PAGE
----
Gâteau Gato, a zoetrope of cat confections

French food artist/animator Alexandre Dubosc has done it again. He's created another incredibly impressive zoetrope, this time with a cat theme (previously). It's called "Gâteau Gato" ("cat cake") and it is really quite a delight to watch. I'm not sure which I like better, the curling cookie tongues or the little white mice scurrying away. Fortunately, I don't have to decide.

Dubosc doesn't say how long the cake took to bake, assemble, and film on its "making of" page, but given how detailed the piece is, I'd say many, many hours. Read the rest

Dissidents are getting destroyed by information attacks and tech isn't doing enough to help

A pair of researchers from Toronto's storied Citizen Lab (previously) have written an eye-opening editorial and call to action on the ways that repressive states have used the internet to attack dissidents, human rights advocates and political oppositions -- and how the information security community and tech companies have left these people vulnerable. Read the rest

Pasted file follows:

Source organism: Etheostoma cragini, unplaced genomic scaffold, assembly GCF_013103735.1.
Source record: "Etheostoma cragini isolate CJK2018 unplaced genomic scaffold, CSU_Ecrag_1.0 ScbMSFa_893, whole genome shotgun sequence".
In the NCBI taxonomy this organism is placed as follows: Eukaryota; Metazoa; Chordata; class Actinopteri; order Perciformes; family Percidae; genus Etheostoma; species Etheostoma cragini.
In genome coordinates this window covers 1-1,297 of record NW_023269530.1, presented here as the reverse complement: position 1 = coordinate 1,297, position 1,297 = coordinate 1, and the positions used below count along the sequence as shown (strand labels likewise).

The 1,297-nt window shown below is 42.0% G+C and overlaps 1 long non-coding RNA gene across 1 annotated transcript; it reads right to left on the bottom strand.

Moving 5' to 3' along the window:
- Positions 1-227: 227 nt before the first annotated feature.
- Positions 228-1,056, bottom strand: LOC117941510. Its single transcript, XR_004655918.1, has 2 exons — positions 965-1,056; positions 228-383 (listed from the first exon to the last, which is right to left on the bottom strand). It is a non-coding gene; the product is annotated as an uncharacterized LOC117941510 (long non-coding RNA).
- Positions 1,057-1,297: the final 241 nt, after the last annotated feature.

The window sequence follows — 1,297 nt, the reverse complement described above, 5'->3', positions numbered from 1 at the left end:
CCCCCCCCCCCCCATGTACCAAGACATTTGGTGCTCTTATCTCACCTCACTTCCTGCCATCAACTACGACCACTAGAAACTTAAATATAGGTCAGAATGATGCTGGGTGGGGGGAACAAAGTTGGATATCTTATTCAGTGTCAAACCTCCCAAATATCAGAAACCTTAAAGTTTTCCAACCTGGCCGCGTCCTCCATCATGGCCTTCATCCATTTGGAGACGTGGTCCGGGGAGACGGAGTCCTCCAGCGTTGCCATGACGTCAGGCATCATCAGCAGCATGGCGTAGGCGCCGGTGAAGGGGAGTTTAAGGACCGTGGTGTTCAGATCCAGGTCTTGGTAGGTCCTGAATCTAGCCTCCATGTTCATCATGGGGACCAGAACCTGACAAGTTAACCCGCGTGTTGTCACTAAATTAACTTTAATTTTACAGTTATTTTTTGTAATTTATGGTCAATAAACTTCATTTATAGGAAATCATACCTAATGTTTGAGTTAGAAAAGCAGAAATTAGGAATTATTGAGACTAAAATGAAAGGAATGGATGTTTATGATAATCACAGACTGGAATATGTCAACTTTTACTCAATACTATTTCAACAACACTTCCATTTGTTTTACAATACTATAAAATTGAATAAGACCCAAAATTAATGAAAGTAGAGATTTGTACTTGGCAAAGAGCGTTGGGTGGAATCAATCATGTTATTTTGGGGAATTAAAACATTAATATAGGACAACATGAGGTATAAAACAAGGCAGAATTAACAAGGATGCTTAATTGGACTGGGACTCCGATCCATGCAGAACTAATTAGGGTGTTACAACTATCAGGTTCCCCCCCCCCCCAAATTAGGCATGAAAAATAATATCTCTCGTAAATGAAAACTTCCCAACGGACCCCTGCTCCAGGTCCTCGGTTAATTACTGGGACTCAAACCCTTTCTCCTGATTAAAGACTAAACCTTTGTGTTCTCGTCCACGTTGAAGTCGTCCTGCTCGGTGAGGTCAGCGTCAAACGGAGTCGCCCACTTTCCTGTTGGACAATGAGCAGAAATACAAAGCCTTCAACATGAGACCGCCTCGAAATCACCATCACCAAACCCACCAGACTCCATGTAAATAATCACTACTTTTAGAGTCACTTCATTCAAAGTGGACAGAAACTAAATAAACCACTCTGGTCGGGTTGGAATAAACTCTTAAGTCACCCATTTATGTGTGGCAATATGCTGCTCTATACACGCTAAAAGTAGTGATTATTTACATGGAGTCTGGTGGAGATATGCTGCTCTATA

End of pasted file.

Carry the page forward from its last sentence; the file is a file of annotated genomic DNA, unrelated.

The Internet Archive's John Perry Barlow collection

It's been less than a week since the death of EFF co-founder, cowboy poet, Grateful Dead lyricist and Mayor of the Internet John Perry Barlow died, and he's already sorely missed. But Barlow was an open access advocate before that was a thing, and the archive of his work at the Internet Archive is full of what Bruce Sterling calls "a lot of weird, flaky, broke-the-mold stuff." Read the rest

The astounding science and engineering of printer jams

Anil Dash's third law holds that "Three things never work: Voice chat, printers and projectors." But Joshua Rothman's long, fascinating, even poetic profile of the Xerox engineers who work on paper-path process improvements is such a bit of hard-science whimsy that it almost makes me forgive every hour I've spent swearing over jammed paper. Read the rest

I Am the Very Model of a New York Times Contrarian